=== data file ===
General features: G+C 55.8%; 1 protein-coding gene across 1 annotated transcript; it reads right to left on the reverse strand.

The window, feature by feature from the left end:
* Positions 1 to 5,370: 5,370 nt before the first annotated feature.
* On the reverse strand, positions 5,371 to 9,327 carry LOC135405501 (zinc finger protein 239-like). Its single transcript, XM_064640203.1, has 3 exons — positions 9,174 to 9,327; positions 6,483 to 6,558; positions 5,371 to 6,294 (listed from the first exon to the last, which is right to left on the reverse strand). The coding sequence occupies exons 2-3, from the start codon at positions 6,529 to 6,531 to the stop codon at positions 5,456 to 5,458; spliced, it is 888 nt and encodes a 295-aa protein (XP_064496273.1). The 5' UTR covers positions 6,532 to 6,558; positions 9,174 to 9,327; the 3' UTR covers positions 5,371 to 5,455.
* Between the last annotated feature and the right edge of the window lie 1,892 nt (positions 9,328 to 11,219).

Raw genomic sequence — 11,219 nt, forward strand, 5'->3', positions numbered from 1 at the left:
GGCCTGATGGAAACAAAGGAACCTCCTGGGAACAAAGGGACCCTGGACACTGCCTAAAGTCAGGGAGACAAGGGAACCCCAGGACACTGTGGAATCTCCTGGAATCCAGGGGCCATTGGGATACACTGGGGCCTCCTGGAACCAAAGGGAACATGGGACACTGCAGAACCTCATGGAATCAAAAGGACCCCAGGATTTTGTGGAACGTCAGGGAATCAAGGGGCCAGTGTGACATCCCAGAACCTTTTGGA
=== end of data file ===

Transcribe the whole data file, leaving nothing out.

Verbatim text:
General features: G+C 55.8%; 1 protein-coding gene across 1 annotated transcript; it reads right to left on the reverse strand.

The window, feature by feature from the left end:
* Positions 1 to 5,370: 5,370 nt before the first annotated feature.
* On the reverse strand, positions 5,371 to 9,327 carry LOC135405501 (zinc finger protein 239-like). Its single transcript, XM_064640203.1, has 3 exons — positions 9,174 to 9,327; positions 6,483 to 6,558; positions 5,371 to 6,294 (listed from the first exon to the last, which is right to left on the reverse strand). The coding sequence occupies exons 2-3, from the start codon at positions 6,529 to 6,531 to the stop codon at positions 5,456 to 5,458; spliced, it is 888 nt and encodes a 295-aa protein (XP_064496273.1). The 5' UTR covers positions 6,532 to 6,558; positions 9,174 to 9,327; the 3' UTR covers positions 5,371 to 5,455.
* Between the last annotated feature and the right edge of the window lie 1,892 nt (positions 9,328 to 11,219).

Raw genomic sequence — 11,219 nt, forward strand, 5'->3', positions numbered from 1 at the left:
GGCCTGATGGAAACAAAGGAACCTCCTGGGAACAAAGGGACCCTGGACACTGCCTAAAGTCAGGGAGACAAGGGAACCCCAGGACACTGTGGAATCTCCTGGAATCCAGGGGCCATTGGGATACACTGGGGCCTCCTGGAACCAAAGGGAACATGGGACACTGCAGAACCTCATGGAATCAAAAGGACCCCAGGATTTTGTGGAACGTCAGGGAATCAAGGGGCCAGTGTGACATCCCAGAACCTTTTGGA